Free Hospital EMR and EHR Newsletter Want to receive the latest news on EMR, Meaningful Use, ARRA and Healthcare IT sent straight to your email? Join thousands of healthcare pros who subscribe to Hospital EMR and EHR for FREE!

Switch From Epic To Cerner Comes With Patient Safety Questions

Posted on July 25, 2018 I Written By

Anne Zieger is veteran healthcare branding and communications expert with more than 25 years of industry experience. and her commentaries have appeared in dozens of international business publications, including Forbes, Business Week and Information Week. She has also worked extensively healthcare and health IT organizations, including several Fortune 500 companies. She can be reached at @ziegerhealth or www.ziegerhealthcare.com.

Here’s a story in which no health system hopes to take a lead role — the tale of a Cerner installation that didn’t go well and the blowback the system faced afterward.

On October 1 of last year, Phoenix, Az.-based Banner Health switched its Tucson hospitals from Epic to a Cerner system, a move which reportedly cost the health system $45 million.

No doubt, the hospitals’ staff and physicians were trained up and prepared for a few bumps in the road, particularly given that the rest of its peers had already gone to the process. The Phoenix-based not-for-profit, which owns, leases or manages 28 acute-care hospitals in six states, had already put the Cerner system in place elsewhere, apparently without experiencing any major problems.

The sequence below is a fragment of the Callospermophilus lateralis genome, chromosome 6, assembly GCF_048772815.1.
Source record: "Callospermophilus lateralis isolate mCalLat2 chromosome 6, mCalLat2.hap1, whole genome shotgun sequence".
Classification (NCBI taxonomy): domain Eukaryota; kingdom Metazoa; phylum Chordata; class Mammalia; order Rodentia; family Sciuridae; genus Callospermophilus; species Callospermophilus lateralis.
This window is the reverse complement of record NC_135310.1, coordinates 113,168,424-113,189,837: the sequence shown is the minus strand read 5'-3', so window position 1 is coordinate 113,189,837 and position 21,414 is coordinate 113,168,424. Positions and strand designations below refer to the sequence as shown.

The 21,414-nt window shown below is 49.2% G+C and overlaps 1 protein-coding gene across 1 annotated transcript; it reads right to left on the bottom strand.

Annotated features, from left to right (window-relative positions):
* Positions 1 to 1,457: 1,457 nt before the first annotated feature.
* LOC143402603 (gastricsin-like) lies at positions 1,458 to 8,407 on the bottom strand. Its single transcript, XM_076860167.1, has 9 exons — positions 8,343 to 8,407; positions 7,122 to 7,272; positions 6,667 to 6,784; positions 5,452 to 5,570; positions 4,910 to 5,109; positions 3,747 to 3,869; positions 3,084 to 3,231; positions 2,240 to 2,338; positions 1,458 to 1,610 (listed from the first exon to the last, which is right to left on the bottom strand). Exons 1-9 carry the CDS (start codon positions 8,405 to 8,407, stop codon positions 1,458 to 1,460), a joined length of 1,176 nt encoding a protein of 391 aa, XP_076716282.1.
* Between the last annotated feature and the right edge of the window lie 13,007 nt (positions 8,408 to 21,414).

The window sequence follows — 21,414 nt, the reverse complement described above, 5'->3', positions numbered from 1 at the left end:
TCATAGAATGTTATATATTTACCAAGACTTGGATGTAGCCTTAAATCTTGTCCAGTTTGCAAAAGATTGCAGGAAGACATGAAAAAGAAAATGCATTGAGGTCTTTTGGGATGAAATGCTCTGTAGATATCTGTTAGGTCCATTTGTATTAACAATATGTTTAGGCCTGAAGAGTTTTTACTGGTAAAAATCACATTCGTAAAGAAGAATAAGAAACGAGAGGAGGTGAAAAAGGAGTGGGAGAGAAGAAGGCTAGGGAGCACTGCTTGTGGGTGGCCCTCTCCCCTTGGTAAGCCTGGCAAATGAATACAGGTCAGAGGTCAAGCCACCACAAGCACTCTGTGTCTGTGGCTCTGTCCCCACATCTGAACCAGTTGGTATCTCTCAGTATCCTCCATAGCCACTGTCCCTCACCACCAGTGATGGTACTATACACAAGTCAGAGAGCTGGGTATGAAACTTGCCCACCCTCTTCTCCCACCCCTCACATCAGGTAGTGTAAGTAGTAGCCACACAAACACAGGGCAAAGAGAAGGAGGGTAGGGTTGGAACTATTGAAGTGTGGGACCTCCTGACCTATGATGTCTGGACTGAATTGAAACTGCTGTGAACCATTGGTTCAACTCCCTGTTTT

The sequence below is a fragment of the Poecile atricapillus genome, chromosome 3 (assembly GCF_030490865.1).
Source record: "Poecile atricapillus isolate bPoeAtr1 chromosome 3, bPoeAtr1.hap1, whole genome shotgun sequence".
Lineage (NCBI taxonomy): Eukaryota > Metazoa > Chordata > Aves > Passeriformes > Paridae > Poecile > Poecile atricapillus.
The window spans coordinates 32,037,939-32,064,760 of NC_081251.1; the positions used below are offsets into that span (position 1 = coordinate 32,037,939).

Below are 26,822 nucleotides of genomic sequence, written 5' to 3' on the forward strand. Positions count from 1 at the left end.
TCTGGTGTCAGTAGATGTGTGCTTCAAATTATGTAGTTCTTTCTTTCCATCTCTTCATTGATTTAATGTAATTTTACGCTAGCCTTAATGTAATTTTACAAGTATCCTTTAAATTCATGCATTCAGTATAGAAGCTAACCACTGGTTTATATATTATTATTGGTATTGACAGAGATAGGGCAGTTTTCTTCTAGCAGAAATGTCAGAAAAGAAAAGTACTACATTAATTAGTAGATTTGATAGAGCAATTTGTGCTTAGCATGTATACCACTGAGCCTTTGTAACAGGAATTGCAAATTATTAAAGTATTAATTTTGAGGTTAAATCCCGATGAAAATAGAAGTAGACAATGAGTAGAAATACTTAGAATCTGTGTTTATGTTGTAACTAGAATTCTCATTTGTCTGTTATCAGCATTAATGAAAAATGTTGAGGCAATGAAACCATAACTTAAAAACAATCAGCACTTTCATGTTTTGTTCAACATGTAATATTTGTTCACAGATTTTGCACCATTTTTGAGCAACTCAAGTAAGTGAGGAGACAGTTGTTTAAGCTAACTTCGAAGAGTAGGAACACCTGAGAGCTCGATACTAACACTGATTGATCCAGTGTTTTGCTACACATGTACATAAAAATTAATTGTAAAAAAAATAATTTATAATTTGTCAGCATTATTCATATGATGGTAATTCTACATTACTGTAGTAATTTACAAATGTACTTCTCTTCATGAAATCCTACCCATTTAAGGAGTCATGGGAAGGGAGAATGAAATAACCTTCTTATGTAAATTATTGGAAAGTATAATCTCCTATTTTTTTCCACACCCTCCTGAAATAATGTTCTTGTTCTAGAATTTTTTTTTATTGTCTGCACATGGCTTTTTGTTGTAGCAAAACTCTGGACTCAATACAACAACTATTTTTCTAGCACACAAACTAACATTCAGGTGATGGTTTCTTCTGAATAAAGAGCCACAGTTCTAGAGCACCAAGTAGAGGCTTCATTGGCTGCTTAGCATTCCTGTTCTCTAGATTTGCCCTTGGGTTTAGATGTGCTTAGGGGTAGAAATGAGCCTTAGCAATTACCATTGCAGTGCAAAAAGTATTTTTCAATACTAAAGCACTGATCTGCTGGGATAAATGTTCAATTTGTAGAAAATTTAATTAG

But this time it wasn’t so lucky, according to an article in the Arizona Daily Star. According to the news item, there were “numerous” reports of medical errors filed with the Arizona Department of Health Services after Tucson-area hospitals in the Banner chain were cut over to Cerner.

The complaints included claims that errors were creating patient safety and patient harm risks, according to one filing. “Many of the staff are in tears and frustrated because of the lack of support and empathy [for] the consequences [to] patient care,” one stated.

Not only did the conversion lead to patient safety accusations, it also seems to have lowered physician productivity and shrunk revenue as doctors learned to use the Cerner interface. While predictable, this has to have added insult to injury.

Meanwhile, according to the paper, the state seems to come down on the side of the complainants. While hospital leaders denied there were any incidents resulting in a negative outcome for patients, “the hospital’s occurrence log for October 2017 showed numerous incidents of medical errors reported to be a result of the conversion,” state investigators reportedly concluded.

While the state didn’t fine Banner or issue a citation, it did substantiate two allegations about the conversion, the Star reported. The allegations were related to computer/printer glitches impacting patient care and an inability to reliably deliver medications and order tests as part of care for critically ill patients.